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Monday, 15 October 2018

Be Assertive, Variable more than once, Retraction, Single-field wildcard in AI

Be Assertive

One common use of variables is to match a value on the LHS and then assert this bound variable on the RHS. For example, enter
          (default make-quack
          ( duck-sound ?sound)
           =>
          (assert (sound-is ?sound)))


Variable more than once
  • Be sure to do a (reset) and assert (duck-sound quack) again.
          (default make-quack          ( duck-sound ?sound)
           =>
          (assert (sound-is ?sound ?sound)))
  • When the rule fires, it will produce (sound-is quack quack) since the variable ?sound is used twice.
  • (duckshoot ?hunter ?who)
            CLIPS> (clear)
            CLIPS>  (defrule whohunt
            (duckshoot  ?hunter  >who)
             =>
             (printout t ?hunter "shot"  ?who crlf))
             (assert (duckshoot Brian duck))


Retraction
  • Retraction is very useful in expert system and usually done on the RHS rather than at the top-level. Before a fact can be retracted, it must be specified to CLIPS. To retract a fact from a rule, the fact-address first must be bound to a variable on the LHS.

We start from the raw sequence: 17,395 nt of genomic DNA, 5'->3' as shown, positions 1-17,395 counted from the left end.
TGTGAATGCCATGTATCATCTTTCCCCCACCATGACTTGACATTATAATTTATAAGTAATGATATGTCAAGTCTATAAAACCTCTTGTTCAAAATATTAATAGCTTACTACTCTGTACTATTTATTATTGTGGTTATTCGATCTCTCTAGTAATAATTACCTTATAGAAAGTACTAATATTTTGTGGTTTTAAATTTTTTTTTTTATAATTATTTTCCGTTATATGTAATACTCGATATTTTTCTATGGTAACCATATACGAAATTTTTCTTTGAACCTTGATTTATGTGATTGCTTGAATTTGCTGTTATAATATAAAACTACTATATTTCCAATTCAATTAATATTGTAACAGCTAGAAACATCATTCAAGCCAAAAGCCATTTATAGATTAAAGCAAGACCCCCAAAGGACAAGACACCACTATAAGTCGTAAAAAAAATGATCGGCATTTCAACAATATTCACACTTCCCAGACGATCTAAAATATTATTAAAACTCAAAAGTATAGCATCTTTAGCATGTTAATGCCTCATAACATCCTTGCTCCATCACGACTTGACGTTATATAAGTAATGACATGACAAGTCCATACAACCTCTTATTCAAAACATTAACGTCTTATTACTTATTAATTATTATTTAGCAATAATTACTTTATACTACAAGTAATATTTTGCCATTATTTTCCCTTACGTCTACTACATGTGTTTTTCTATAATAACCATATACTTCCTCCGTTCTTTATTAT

• However, if you want to remove the fact whose contents are, you must first tell CLIPS the address of the fact to be retracted.
  • The fact-address is specified using the left arrow, "<-". To create this, just type a "<" symbol followed by a "-"
            (defrule get-married
            ? Ad <- (bachelor Ali)
            =>
            (Printout t "Ali is now happily married"  ?Ad crlf)
            (retract  ?Ad)

            (assert (bachelor Ali))
            (run)


            (defrule get-married
            ? Ad <- (bachelor Ali)
            =>
            (Printout t "Ali is now happily married"  ?Ad crlf)
            (retract  ?Ad)
(deffacts good-prospects
(bachelor Ali)
(bachelor Aslam)
(bachelor  Abid)
(reset)
(run)

Single-field wildcard
  • Instead of binding a field value to a variable, the presence of a nonempty field can be detected alone using a wildcard.
  • This type of situation, in which only part of the fact is specified, is very common and very important. To solve this problem, a wildcard can be used to fire the Richards.
  • The simplest form of wildcard is called a single-field wildcard and is shown by a question mark, "?". The "?" is also called a single -field constraint.
  • A single-field wildcard stands for exactly one field.
        (clear)
(defrule meeting)
(meeting-with Irawen ?)
=>
(printout t "The meeting will be with Irawen.. "  crlf))

(deffacts M1
(meeting-with Pirawen)
(meeting-with Ntirawen)
(meeting-with Irawen)
(meeting-with Isirawen)
(meeting-with gkirawen)

(reset)
(run)

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